ranged between 40 tbr the smallest(2; and 1 16
patients for the largest.(6) Only one tnal enrolied
rnore than 100 patients (61 and only one trial in-
cluded information on sample size calculations.
( 12)
Effects of interventions
Milk Volume
A11 three trials noted milk volume on day
3 postpartum with intake of Moringa capsules
starting on the same day(2,13,14); two trials re-
ported milk volume on day 4 a*d 5 (13, 74); and
two trials on day. 7(2,13) 1 trial each reported
milk volume on day 10(13) and day U.(2) The
comparison regarding the outcome milk volume
enrolled atotal af 171 participants flor day 3, 150
participants each for day 4 and 5, and IA2 par-
ticipants for da1. 7 in the Moringa vs placebo
group. The pooled analysis for du)' 3 showed
heterogeneity of effects (Chi2 : 4.59 df:Z 12 :
56% p:0.1) and faiied to show a significant as-
sociation of Moringa capsules to increase milk
volume against placebo (pooled ratio of the
means of 13.58 (95% CI -1 .67,28.83). On days
4 and 5, pooled analysis show-ed heterogeneity
of effects (cht2: 3.5 df :7 12: 7I% p:0.06,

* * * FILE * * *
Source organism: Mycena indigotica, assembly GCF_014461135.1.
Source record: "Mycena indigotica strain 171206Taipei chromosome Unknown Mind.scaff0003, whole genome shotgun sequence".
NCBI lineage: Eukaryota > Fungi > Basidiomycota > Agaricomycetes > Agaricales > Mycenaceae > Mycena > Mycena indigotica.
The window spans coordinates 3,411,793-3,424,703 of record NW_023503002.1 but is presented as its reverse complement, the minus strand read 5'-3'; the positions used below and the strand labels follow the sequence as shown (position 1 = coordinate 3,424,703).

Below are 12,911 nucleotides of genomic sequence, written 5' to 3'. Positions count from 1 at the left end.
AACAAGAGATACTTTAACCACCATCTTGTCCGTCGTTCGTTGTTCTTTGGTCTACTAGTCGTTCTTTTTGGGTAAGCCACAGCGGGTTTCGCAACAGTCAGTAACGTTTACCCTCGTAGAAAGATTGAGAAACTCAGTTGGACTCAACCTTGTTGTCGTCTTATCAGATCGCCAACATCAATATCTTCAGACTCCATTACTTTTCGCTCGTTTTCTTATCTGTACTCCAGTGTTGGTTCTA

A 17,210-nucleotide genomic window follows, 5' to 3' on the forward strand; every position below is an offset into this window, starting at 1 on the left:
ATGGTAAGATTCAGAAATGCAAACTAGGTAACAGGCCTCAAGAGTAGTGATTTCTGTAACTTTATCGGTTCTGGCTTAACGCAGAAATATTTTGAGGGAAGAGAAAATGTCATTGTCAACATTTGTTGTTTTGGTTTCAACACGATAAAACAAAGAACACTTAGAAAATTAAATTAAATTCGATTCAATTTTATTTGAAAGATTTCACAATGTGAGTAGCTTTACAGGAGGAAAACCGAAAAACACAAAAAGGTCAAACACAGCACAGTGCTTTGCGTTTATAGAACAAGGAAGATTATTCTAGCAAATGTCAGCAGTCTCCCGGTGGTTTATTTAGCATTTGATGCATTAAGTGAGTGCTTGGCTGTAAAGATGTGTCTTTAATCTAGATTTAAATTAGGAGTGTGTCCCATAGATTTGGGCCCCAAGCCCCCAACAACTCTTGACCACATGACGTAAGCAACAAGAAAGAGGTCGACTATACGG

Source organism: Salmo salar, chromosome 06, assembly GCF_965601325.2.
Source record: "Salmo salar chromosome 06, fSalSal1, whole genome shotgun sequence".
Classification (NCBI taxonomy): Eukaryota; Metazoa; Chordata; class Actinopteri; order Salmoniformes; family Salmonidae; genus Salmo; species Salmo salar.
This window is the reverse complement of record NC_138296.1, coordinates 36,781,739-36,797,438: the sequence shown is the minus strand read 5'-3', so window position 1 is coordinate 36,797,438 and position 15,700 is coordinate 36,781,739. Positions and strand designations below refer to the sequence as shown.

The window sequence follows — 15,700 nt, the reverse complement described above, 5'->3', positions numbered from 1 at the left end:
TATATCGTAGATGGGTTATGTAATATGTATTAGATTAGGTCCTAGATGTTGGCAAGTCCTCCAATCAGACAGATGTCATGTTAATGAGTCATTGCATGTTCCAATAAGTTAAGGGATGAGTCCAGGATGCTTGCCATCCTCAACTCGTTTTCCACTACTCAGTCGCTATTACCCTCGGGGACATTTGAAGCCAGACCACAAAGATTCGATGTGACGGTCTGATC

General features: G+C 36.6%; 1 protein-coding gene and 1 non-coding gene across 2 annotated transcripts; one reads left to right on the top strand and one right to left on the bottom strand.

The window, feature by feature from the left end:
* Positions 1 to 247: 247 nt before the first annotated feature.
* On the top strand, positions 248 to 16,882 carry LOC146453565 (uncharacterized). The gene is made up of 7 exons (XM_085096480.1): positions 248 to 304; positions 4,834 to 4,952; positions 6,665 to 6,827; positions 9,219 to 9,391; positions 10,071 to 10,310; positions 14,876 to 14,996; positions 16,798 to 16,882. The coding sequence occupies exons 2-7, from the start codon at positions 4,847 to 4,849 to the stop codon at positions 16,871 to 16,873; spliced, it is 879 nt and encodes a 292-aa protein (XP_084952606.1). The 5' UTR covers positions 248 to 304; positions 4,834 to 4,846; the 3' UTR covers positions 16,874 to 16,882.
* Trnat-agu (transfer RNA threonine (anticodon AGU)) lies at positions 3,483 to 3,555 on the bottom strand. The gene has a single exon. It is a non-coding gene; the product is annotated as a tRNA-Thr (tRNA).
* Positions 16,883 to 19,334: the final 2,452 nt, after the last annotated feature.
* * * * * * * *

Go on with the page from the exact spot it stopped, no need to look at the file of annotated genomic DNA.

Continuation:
chtT: 33.88 df :1 12: 97% p<.00001 respec-
tively), there was significant association of
r,, I'hilippine Journal of pediatrics
r | \o. 2 Decemtrer 2013 King, KS et al
:. rga capsules with increase milk volume
.-- nsr placebo (day 4 23.09 {95% CI 16.g5.
- ' :-: l: day5 31.78 {95% CI 24.24,39321 ). On
-",., -. pooled analysis showed homoeeneitr .i
, --'--tS (chi2:0.98 dF1 p:0.32) and sienitlcant
- - :3ase in mean difference of rnilk ,-olti,re ii ith
:'inga capsules against placebo at 123.g7 ml
"- ertraction (95% CI g9.4g , 15g.26). Fig.2
kpcilmraul ftntnl &i$rr 0ilfcrtn{r
,l'r;l [{tan 5D Totil &lean i[ Totll l{crght l!,iired,$5$ll
ilcan Dilftnnn
ll', Fixrd, 95ii il
r*[ 6t !l jj it *j i /$ jj ifr it ii 6f, 5t i]t ?; r*6J4i
.;i f., ;r it ;. .:i t ..i,. ;: ii i .ii j; itr il ,i[ li
51 il 100.0\ lil.$i i8!,{t, 1t8,ifi1
i;vtui: tuiillci iei+in *ttrmitn,r;
- -.:e l. Forest plot of comparison: I Moringa vs placebo, outcome:
..:le of Breastmilk Day 7 "Infants'Weight
Two trials(6,12) studied the efficacy of
moringa capsules versus placebo as a galac_
tagogue by measuring increase in infants,
weight. One trial(6) measured the weight at
birth, at 2 weeks, at 1 month and, at 4 monlths of
age which included 1 1 6 participants in the mor-
irqu versus placebo group. One trial(|2) noted
infants' weight at 2 weeks, 4 weeks, 6 weeks and
8 weeks of age in 30 participants. percentage
weight gain was noted in the moringa group for
both trials. (Table 2)
Table l. Percentase \\'eisht Gain
Froluctin Level
Two trials were carried out to assess the
-:':icacy of moringa capsules versus placebo in
r' increase maternal serum prolactinlevel .(2,6)
':re trial(6) reported on maternar serum prolac-
:r ievel on 1 16 patients, 6 hours imm.diatery